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How much can the economy, and the UK housing market, be expected to take? Covid-19 has delivered the deepest UK recession for more than 300 years, albeit one that mainly happened several months ago. Now, while we should not make any assumptions until the clock has struck midnight, the warnings of a no-deal Brexit have grown further.

There was a time when this prospect would have been met with outcry from everybody who is associated with the housing market. But, when it has already have been hit with such an enormous shock like a global unprecedented pandemic, it does put other things into perspective.

This does not mean that a no-deal Brexit would not cause disruption or economic damage. According to economists that we have heard, it’s abundantly clear such an event would hinder the economy’s post-COVID-19 recovery even further.

All of these, in normal circumstances, would be bad news for the housing market, however, the housing market has in fact taken on huge momentum meaning there has been a 1% rise in November, which is a 5.8% increase on 2019. Incredible news especially under the circumstances!

The Bank of England, published in December, stated that they had no concerns for either the banking system or the housing market. A cause for hope for property investors and landlords.

This is because the mortgage conditions have tightened in response to lender concerns about the economy. Having been at unusually low levels new mortgages have increased in recent months and high loan-to-value mortgages are harder to obtain.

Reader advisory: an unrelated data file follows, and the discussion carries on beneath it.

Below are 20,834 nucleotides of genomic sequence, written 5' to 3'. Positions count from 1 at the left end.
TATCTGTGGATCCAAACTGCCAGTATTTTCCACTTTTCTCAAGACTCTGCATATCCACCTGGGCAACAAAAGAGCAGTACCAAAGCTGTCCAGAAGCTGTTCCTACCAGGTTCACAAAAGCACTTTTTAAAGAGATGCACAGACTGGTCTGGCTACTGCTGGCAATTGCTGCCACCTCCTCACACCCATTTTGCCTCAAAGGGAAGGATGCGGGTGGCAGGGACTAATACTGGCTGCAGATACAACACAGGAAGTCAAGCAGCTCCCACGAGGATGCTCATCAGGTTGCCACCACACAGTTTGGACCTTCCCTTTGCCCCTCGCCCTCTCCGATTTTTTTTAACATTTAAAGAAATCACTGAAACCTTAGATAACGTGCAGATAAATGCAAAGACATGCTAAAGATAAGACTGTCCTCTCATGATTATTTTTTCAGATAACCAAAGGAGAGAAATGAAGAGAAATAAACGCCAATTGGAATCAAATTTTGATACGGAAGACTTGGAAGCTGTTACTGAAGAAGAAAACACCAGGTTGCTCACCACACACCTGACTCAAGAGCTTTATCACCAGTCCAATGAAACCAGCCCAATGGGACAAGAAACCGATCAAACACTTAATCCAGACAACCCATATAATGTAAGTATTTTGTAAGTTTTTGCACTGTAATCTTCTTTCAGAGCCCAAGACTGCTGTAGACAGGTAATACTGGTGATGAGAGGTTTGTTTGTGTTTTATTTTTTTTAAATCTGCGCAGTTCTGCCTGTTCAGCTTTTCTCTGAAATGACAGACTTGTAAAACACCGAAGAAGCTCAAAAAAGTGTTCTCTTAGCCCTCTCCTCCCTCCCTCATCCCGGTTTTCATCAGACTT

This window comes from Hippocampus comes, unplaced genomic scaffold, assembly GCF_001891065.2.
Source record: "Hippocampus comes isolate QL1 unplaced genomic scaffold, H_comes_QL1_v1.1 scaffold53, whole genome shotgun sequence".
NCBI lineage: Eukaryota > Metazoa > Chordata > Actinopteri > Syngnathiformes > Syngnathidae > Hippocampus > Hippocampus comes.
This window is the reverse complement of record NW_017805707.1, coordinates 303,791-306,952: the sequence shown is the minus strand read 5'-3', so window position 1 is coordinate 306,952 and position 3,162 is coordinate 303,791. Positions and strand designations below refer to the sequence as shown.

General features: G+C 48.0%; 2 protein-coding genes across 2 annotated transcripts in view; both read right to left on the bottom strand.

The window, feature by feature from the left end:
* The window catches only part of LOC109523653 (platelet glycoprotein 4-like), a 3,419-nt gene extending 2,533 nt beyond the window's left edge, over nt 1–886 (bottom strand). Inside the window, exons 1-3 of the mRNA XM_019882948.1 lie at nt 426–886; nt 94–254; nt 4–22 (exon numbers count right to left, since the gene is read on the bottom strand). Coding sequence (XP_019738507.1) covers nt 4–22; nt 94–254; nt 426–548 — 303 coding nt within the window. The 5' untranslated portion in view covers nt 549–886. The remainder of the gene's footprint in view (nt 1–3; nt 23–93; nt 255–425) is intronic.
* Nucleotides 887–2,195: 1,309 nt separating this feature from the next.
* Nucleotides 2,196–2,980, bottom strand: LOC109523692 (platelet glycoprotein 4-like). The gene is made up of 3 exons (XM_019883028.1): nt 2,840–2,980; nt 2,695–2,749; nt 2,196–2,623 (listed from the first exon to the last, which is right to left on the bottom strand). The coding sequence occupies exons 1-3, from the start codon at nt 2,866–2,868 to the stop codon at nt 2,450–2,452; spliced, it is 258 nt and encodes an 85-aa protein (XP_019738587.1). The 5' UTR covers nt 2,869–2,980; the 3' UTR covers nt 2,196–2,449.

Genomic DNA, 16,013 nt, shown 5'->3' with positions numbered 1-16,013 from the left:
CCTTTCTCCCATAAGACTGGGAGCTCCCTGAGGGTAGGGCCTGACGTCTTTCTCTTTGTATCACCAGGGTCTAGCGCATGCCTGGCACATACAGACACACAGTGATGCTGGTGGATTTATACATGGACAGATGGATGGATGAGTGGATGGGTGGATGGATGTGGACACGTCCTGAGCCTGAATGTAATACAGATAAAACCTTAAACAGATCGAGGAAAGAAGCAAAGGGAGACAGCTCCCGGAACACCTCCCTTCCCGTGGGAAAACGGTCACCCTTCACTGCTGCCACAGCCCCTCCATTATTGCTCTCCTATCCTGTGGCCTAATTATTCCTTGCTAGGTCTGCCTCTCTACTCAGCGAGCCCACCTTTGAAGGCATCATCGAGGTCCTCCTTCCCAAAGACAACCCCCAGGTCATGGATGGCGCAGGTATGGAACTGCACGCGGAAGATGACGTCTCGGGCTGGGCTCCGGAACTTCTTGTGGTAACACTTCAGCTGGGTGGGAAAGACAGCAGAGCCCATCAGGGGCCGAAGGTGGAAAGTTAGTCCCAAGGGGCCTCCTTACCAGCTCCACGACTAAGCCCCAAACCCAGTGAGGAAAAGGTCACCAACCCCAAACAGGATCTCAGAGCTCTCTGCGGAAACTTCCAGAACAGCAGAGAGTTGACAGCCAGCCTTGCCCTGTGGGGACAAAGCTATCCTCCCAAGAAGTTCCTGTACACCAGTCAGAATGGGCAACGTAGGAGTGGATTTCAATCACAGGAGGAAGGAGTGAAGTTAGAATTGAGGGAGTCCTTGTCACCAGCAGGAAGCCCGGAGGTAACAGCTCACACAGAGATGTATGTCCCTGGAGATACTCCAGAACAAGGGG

Thankfully, this has not prevented the revival in the market to date. This is also with the rumblings from Whitehall about a proposed abolished of Section 21 no fault evictions – which would be a seismic change in the Landlord and Tenant Act and have major ramifications on the property investment scene generally.

Mortgage approvals in the ten months of 2020 up to October were at a similar level to that over the same period in 2019 according to recent surveys. More recently monthly mortgage approvals rose to their highest level since 2007.

All this aside, of course, there are still concerns about what will happen to the market next year. The predictions lean towards a slight softening as we go into the winter, with the new buyer enquiries slipping from +42% to +27%.

At the beginning of the year, the figure for expected sales was -21%, but luckily, tenant demand was stable, though new landlord instructions were down.

The fears in the selling market have arisen from a combination of the rising unemployment which is expected and the stamp duty holiday ending on March 31 next year.

The UK has one of the gloomiest forecasts for house prices once the support for stamp duty is pulled away. It predicts an annual house price fall of 3.5% next year, followed by a further drop of 2.6% in 2022.

That is, however, on the assumption, of a smooth Brexit!

The housing market has defied expectations this year. In fact this year has defied all our expectations in general. The question is whether the housing market in the UK can continue to surprise and continue its steady growth despite all the surrounding turbulence. At Horizon Lets, we would not necessarily bet against it!!!


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